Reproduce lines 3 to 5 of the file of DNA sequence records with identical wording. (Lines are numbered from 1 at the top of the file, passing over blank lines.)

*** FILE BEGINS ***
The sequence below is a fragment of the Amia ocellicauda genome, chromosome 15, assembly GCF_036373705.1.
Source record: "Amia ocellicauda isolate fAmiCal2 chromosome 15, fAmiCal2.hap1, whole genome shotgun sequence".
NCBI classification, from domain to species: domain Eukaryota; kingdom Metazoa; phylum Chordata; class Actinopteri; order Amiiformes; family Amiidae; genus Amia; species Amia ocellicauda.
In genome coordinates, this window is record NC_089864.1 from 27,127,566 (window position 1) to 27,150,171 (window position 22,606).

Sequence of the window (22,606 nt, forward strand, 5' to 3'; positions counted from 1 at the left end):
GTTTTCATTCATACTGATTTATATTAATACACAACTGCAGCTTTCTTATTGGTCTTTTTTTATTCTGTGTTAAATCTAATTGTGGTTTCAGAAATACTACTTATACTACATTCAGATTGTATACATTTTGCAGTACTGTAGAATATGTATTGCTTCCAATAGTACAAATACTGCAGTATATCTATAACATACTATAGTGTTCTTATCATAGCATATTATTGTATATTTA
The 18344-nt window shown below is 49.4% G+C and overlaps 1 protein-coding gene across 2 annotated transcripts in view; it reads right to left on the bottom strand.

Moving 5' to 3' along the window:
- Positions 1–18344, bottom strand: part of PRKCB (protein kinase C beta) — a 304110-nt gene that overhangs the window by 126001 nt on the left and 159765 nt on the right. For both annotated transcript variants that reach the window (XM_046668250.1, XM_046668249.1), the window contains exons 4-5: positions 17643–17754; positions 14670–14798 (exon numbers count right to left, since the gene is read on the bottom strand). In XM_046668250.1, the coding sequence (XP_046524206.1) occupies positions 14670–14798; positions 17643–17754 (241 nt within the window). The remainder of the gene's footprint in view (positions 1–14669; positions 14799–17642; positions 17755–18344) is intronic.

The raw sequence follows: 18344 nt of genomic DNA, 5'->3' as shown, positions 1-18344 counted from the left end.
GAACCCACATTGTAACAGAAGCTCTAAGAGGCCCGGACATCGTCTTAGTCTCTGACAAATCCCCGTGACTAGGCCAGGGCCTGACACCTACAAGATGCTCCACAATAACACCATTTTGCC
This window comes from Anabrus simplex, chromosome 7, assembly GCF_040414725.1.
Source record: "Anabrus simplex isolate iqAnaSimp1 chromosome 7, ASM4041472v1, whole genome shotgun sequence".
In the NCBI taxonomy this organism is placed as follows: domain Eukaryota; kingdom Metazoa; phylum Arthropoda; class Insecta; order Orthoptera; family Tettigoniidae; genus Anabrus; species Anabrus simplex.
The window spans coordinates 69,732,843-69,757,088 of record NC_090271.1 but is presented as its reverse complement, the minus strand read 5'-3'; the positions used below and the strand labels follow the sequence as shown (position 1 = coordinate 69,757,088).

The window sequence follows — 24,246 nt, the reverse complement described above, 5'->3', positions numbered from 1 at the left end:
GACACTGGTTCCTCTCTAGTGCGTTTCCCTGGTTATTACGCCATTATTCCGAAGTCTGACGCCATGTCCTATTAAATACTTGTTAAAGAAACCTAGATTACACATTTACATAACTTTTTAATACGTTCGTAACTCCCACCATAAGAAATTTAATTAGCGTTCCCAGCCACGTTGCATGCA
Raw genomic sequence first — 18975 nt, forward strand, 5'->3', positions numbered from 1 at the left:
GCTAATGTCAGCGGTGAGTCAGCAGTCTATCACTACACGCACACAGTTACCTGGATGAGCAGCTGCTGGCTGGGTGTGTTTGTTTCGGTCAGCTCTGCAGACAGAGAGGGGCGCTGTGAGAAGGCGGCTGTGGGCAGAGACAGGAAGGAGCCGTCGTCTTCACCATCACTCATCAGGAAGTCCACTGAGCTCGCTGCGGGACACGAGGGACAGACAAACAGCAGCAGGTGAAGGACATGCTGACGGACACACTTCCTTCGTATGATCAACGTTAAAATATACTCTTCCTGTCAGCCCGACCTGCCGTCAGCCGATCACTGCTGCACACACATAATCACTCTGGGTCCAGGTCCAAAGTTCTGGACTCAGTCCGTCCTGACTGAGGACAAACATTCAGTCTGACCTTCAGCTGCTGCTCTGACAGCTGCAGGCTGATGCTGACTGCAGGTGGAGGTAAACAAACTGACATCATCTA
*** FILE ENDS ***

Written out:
NCBI classification, from domain to species: domain Eukaryota; kingdom Metazoa; phylum Chordata; class Actinopteri; order Amiiformes; family Amiidae; genus Amia; species Amia ocellicauda.
In genome coordinates, this window is record NC_089864.1 from 27,127,566 (window position 1) to 27,150,171 (window position 22,606).

Sequence of the window (22,606 nt, forward strand, 5' to 3'; positions counted from 1 at the left end):